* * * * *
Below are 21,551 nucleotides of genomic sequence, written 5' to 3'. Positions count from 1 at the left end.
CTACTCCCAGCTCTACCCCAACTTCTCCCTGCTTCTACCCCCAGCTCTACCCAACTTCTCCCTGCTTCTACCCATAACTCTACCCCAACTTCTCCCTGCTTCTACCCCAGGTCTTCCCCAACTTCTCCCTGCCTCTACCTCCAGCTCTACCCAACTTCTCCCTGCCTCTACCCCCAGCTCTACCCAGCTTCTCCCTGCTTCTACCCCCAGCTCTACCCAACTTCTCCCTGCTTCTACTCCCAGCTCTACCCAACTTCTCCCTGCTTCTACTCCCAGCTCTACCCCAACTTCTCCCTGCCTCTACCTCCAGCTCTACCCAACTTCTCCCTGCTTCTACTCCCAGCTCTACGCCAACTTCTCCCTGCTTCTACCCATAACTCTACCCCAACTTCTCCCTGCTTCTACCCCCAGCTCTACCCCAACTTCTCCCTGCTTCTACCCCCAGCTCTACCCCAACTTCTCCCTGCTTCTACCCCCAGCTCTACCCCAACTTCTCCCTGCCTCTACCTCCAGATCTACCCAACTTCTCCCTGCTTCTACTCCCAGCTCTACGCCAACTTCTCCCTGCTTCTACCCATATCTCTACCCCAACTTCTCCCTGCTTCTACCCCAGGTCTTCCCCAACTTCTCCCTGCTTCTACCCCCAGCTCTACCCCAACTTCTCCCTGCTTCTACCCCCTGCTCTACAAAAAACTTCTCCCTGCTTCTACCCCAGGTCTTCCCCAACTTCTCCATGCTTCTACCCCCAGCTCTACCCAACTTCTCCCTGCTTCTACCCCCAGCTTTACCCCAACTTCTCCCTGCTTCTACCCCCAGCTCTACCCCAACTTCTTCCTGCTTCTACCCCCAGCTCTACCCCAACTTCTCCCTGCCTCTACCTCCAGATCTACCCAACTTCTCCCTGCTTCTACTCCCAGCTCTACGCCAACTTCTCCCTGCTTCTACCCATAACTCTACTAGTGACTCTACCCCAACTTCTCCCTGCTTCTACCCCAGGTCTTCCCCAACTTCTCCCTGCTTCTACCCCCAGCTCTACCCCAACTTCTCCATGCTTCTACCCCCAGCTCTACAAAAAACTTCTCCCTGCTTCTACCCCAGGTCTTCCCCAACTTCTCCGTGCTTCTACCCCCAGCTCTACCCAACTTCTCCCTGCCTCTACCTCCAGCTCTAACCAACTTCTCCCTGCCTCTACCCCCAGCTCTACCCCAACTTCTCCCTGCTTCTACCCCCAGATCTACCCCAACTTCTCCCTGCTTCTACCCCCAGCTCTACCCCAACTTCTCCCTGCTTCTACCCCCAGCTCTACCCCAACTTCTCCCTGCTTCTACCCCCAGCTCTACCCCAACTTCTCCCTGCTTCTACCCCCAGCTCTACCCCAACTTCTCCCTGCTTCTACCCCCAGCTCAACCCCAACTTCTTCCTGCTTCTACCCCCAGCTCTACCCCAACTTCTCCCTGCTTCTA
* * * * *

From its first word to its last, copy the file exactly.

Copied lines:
Below are 21,551 nucleotides of genomic sequence, written 5' to 3'. Positions count from 1 at the left end.
CTACTCCCAGCTCTACCCCAACTTCTCCCTGCTTCTACCCCCAGCTCTACCCAACTTCTCCCTGCTTCTACCCATAACTCTACCCCAACTTCTCCCTGCTTCTACCCCAGGTCTTCCCCAACTTCTCCCTGCCTCTACCTCCAGCTCTACCCAACTTCTCCCTGCCTCTACCCCCAGCTCTACCCAGCTTCTCCCTGCTTCTACCCCCAGCTCTACCCAACTTCTCCCTGCTTCTACTCCCAGCTCTACCCAACTTCTCCCTGCTTCTACTCCCAGCTCTACCCCAACTTCTCCCTGCCTCTACCTCCAGCTCTACCCAACTTCTCCCTGCTTCTACTCCCAGCTCTACGCCAACTTCTCCCTGCTTCTACCCATAACTCTACCCCAACTTCTCCCTGCTTCTACCCCCAGCTCTACCCCAACTTCTCCCTGCTTCTACCCCCAGCTCTACCCCAACTTCTCCCTGCTTCTACCCCCAGCTCTACCCCAACTTCTCCCTGCCTCTACCTCCAGATCTACCCAACTTCTCCCTGCTTCTACTCCCAGCTCTACGCCAACTTCTCCCTGCTTCTACCCATATCTCTACCCCAACTTCTCCCTGCTTCTACCCCAGGTCTTCCCCAACTTCTCCCTGCTTCTACCCCCAGCTCTACCCCAACTTCTCCCTGCTTCTACCCCCTGCTCTACAAAAAACTTCTCCCTGCTTCTACCCCAGGTCTTCCCCAACTTCTCCATGCTTCTACCCCCAGCTCTACCCAACTTCTCCCTGCTTCTACCCCCAGCTTTACCCCAACTTCTCCCTGCTTCTACCCCCAGCTCTACCCCAACTTCTTCCTGCTTCTACCCCCAGCTCTACCCCAACTTCTCCCTGCCTCTACCTCCAGATCTACCCAACTTCTCCCTGCTTCTACTCCCAGCTCTACGCCAACTTCTCCCTGCTTCTACCCATAACTCTACTAGTGACTCTACCCCAACTTCTCCCTGCTTCTACCCCAGGTCTTCCCCAACTTCTCCCTGCTTCTACCCCCAGCTCTACCCCAACTTCTCCATGCTTCTACCCCCAGCTCTACAAAAAACTTCTCCCTGCTTCTACCCCAGGTCTTCCCCAACTTCTCCGTGCTTCTACCCCCAGCTCTACCCAACTTCTCCCTGCCTCTACCTCCAGCTCTAACCAACTTCTCCCTGCCTCTACCCCCAGCTCTACCCCAACTTCTCCCTGCTTCTACCCCCAGATCTACCCCAACTTCTCCCTGCTTCTACCCCCAGCTCTACCCCAACTTCTCCCTGCTTCTACCCCCAGCTCTACCCCAACTTCTCCCTGCTTCTACCCCCAGCTCTACCCCAACTTCTCCCTGCTTCTACCCCCAGCTCTACCCCAACTTCTCCCTGCTTCTACCCCCAGCTCAACCCCAACTTCTTCCTGCTTCTACCCCCAGCTCTACCCCAACTTCTCCCTGCTTCTA